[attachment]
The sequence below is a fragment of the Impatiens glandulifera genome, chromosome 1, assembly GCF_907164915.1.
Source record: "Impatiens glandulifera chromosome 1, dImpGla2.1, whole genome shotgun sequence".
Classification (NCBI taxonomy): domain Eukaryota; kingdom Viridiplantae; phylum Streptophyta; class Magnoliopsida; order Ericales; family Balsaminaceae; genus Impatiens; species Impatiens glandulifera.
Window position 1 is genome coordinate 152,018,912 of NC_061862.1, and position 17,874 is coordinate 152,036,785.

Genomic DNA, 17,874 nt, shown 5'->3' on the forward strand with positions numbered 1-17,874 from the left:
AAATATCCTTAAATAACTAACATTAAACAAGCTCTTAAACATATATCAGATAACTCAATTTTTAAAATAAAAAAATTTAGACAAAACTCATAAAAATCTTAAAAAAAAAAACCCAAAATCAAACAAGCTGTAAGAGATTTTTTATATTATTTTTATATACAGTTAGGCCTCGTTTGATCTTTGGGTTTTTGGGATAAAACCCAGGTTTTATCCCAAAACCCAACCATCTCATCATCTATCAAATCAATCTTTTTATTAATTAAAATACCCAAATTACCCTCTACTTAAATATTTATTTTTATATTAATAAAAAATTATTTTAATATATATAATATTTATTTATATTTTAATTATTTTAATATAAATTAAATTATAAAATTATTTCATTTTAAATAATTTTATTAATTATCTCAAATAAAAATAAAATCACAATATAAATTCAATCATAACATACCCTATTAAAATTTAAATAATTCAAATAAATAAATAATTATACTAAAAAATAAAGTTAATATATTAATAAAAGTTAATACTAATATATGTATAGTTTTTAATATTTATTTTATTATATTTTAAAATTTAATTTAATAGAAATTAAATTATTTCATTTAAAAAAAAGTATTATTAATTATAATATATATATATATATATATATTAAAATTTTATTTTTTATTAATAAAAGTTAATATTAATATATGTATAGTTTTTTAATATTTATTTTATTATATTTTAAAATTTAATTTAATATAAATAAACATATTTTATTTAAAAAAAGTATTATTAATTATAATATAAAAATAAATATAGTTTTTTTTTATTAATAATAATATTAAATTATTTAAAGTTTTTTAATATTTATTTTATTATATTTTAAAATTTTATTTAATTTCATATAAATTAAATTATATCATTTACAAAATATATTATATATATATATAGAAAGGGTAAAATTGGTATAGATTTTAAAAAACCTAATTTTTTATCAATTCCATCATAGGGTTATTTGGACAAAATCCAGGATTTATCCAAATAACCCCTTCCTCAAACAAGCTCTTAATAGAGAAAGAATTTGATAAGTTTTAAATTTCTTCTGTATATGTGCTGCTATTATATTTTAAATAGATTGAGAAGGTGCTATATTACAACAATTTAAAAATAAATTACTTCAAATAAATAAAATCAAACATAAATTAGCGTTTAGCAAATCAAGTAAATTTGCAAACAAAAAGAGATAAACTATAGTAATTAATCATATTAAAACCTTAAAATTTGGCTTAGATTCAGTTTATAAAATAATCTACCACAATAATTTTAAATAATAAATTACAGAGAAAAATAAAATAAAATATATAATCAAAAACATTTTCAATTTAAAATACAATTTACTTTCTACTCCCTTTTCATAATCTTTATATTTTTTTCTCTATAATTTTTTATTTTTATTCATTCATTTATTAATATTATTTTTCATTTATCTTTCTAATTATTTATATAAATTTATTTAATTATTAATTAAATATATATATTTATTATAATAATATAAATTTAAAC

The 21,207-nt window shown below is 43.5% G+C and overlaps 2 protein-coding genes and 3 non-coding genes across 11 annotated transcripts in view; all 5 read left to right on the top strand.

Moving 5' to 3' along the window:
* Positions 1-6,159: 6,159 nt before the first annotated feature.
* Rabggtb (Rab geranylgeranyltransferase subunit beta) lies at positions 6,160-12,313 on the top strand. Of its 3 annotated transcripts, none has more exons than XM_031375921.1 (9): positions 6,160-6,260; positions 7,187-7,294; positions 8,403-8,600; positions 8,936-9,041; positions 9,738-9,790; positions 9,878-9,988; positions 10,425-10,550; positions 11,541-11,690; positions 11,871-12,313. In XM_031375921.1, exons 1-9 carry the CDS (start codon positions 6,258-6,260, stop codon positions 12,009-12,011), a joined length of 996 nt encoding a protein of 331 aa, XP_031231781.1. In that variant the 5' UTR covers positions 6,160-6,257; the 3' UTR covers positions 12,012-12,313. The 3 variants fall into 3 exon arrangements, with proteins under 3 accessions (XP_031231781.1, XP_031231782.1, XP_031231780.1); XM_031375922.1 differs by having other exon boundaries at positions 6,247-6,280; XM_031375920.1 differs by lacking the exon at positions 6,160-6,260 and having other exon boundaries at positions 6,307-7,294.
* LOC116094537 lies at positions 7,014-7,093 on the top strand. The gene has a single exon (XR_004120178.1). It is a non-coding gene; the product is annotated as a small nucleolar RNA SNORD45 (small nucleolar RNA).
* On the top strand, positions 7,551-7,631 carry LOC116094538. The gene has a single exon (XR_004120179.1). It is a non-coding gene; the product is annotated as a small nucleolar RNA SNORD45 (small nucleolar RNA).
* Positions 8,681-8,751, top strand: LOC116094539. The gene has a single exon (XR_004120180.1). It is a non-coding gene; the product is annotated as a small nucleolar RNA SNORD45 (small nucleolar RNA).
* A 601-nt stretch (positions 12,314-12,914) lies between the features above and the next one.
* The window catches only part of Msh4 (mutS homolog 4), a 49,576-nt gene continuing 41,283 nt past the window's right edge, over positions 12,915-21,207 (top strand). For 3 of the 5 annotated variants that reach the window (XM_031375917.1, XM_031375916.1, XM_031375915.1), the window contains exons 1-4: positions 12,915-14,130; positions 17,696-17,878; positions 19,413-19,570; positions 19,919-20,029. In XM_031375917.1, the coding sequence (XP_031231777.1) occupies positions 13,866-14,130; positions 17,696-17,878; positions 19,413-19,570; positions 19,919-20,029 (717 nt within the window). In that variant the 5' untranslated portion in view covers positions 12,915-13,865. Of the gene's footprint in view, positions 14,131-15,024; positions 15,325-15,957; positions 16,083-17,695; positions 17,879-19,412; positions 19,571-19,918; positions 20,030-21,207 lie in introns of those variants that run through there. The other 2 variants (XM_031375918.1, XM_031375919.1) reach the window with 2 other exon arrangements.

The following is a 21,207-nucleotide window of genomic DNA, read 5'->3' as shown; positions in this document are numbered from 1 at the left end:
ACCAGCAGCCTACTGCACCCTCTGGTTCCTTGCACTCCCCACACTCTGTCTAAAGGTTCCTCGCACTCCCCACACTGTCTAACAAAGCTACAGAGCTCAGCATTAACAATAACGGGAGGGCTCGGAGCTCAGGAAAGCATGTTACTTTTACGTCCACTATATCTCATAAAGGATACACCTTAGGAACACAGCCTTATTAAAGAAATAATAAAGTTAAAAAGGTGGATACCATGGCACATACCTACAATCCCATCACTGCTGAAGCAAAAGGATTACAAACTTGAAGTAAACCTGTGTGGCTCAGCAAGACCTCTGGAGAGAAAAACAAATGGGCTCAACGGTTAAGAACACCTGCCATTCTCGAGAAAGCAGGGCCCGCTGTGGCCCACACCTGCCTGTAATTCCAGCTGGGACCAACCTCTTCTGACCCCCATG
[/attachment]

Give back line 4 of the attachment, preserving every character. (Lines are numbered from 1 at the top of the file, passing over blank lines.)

Window position 1 is genome coordinate 152,018,912 of NC_061862.1, and position 17,874 is coordinate 152,036,785.